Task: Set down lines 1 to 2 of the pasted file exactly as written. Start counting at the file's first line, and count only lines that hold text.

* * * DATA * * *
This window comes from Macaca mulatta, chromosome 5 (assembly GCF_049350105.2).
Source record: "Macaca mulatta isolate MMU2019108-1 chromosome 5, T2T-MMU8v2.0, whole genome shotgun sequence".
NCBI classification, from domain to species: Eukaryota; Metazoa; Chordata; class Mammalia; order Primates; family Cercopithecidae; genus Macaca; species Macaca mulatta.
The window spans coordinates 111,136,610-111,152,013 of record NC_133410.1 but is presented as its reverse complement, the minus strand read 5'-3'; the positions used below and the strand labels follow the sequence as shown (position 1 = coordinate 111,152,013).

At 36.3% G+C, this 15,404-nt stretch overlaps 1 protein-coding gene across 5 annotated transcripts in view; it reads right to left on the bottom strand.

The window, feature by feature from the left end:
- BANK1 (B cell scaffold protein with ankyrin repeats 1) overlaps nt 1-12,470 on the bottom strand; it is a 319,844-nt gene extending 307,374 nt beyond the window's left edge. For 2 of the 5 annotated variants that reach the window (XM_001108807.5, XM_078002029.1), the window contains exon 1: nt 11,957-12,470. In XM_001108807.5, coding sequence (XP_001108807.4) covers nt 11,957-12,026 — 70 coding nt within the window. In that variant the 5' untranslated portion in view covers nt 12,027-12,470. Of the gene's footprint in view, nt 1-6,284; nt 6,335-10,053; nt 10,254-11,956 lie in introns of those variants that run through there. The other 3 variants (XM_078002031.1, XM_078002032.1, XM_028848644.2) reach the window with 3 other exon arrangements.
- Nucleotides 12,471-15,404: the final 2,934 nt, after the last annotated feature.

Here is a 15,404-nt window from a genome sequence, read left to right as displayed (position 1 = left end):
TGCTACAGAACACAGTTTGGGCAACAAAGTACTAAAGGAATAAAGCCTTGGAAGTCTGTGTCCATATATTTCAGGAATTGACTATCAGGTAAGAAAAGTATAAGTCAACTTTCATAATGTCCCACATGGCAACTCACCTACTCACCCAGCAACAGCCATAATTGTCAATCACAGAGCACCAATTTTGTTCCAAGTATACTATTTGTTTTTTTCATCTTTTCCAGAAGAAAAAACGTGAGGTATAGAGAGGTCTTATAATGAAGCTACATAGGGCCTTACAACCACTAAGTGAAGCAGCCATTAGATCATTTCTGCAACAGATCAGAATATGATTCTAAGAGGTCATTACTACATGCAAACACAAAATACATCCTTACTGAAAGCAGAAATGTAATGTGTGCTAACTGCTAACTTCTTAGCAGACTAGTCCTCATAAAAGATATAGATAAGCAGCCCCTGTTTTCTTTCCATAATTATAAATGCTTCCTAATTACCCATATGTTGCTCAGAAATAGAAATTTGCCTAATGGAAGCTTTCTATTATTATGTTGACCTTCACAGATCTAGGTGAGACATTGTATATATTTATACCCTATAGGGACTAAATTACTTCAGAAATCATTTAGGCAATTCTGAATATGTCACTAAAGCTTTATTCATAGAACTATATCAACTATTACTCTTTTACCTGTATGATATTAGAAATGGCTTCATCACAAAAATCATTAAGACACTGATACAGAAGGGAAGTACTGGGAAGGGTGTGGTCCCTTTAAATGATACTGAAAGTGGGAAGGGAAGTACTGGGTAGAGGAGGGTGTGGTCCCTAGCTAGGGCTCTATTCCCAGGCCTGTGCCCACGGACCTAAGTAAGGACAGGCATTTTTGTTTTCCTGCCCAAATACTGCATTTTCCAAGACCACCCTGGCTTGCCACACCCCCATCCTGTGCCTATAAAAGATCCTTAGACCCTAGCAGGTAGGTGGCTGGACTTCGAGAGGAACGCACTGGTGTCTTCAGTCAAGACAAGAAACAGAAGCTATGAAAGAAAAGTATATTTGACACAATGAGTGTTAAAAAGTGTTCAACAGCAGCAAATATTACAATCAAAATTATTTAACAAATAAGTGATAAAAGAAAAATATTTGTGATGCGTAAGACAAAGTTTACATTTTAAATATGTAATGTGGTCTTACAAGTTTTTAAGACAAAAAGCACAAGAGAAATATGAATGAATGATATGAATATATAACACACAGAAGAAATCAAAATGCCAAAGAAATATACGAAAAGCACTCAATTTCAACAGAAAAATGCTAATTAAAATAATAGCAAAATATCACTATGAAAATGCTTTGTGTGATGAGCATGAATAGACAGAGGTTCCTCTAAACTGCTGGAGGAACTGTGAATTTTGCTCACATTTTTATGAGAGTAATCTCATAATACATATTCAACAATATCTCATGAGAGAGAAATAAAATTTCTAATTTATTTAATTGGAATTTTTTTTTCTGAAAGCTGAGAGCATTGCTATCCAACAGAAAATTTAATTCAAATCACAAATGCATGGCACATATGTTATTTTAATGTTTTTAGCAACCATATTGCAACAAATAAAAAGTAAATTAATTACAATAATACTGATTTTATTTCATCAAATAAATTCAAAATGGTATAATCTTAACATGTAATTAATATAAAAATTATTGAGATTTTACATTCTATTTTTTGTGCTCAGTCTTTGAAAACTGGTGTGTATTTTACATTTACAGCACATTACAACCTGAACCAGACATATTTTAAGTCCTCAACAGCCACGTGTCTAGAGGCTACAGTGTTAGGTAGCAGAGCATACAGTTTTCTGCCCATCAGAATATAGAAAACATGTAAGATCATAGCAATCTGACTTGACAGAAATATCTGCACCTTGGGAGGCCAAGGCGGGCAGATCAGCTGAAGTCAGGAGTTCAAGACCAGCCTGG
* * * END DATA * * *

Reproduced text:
This window comes from Macaca mulatta, chromosome 5 (assembly GCF_049350105.2).
Source record: "Macaca mulatta isolate MMU2019108-1 chromosome 5, T2T-MMU8v2.0, whole genome shotgun sequence".